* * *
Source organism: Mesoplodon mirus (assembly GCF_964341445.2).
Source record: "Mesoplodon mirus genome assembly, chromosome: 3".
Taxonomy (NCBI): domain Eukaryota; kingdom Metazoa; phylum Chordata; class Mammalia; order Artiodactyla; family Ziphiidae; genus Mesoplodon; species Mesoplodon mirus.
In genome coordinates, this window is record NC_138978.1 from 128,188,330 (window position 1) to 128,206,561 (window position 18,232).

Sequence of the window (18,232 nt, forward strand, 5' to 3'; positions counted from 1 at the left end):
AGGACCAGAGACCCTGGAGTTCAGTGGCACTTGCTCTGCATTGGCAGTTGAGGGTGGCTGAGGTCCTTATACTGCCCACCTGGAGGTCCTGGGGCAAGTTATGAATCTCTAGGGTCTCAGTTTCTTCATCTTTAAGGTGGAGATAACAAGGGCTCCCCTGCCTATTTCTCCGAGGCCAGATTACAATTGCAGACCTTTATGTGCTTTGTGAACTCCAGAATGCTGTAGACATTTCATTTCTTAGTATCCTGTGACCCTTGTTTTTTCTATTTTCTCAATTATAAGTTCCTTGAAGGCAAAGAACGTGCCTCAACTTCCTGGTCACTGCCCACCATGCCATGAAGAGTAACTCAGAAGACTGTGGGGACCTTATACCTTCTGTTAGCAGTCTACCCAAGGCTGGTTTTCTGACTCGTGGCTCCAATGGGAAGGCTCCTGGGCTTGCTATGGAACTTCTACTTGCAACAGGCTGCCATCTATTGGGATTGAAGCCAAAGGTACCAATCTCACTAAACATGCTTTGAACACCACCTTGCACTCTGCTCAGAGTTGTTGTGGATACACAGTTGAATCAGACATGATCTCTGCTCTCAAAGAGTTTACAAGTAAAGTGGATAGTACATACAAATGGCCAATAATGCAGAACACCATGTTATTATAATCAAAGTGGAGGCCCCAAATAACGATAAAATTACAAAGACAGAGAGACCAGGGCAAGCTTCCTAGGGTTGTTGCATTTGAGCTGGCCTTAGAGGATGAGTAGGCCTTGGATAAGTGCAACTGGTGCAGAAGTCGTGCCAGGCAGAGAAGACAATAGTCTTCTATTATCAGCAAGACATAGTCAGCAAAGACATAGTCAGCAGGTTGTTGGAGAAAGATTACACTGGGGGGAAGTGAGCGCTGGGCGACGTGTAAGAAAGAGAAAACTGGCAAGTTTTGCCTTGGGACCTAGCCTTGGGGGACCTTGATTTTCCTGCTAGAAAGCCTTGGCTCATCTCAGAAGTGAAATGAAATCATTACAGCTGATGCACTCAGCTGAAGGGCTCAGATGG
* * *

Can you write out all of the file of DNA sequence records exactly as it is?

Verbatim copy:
Source organism: Mesoplodon mirus (assembly GCF_964341445.2).
Source record: "Mesoplodon mirus genome assembly, chromosome: 3".
Taxonomy (NCBI): domain Eukaryota; kingdom Metazoa; phylum Chordata; class Mammalia; order Artiodactyla; family Ziphiidae; genus Mesoplodon; species Mesoplodon mirus.
In genome coordinates, this window is record NC_138978.1 from 128,188,330 (window position 1) to 128,206,561 (window position 18,232).

Sequence of the window (18,232 nt, forward strand, 5' to 3'; positions counted from 1 at the left end):
AGGACCAGAGACCCTGGAGTTCAGTGGCACTTGCTCTGCATTGGCAGTTGAGGGTGGCTGAGGTCCTTATACTGCCCACCTGGAGGTCCTGGGGCAAGTTATGAATCTCTAGGGTCTCAGTTTCTTCATCTTTAAGGTGGAGATAACAAGGGCTCCCCTGCCTATTTCTCCGAGGCCAGATTACAATTGCAGACCTTTATGTGCTTTGTGAACTCCAGAATGCTGTAGACATTTCATTTCTTAGTATCCTGTGACCCTTGTTTTTTCTATTTTCTCAATTATAAGTTCCTTGAAGGCAAAGAACGTGCCTCAACTTCCTGGTCACTGCCCACCATGCCATGAAGAGTAACTCAGAAGACTGTGGGGACCTTATACCTTCTGTTAGCAGTCTACCCAAGGCTGGTTTTCTGACTCGTGGCTCCAATGGGAAGGCTCCTGGGCTTGCTATGGAACTTCTACTTGCAACAGGCTGCCATCTATTGGGATTGAAGCCAAAGGTACCAATCTCACTAAACATGCTTTGAACACCACCTTGCACTCTGCTCAGAGTTGTTGTGGATACACAGTTGAATCAGACATGATCTCTGCTCTCAAAGAGTTTACAAGTAAAGTGGATAGTACATACAAATGGCCAATAATGCAGAACACCATGTTATTATAATCAAAGTGGAGGCCCCAAATAACGATAAAATTACAAAGACAGAGAGACCAGGGCAAGCTTCCTAGGGTTGTTGCATTTGAGCTGGCCTTAGAGGATGAGTAGGCCTTGGATAAGTGCAACTGGTGCAGAAGTCGTGCCAGGCAGAGAAGACAATAGTCTTCTATTATCAGCAAGACATAGTCAGCAAAGACATAGTCAGCAGGTTGTTGGAGAAAGATTACACTGGGGGGAAGTGAGCGCTGGGCGACGTGTAAGAAAGAGAAAACTGGCAAGTTTTGCCTTGGGACCTAGCCTTGGGGGACCTTGATTTTCCTGCTAGAAAGCCTTGGCTCATCTCAGAAGTGAAATGAAATCATTACAGCTGATGCACTCAGCTGAAGGGCTCAGATGG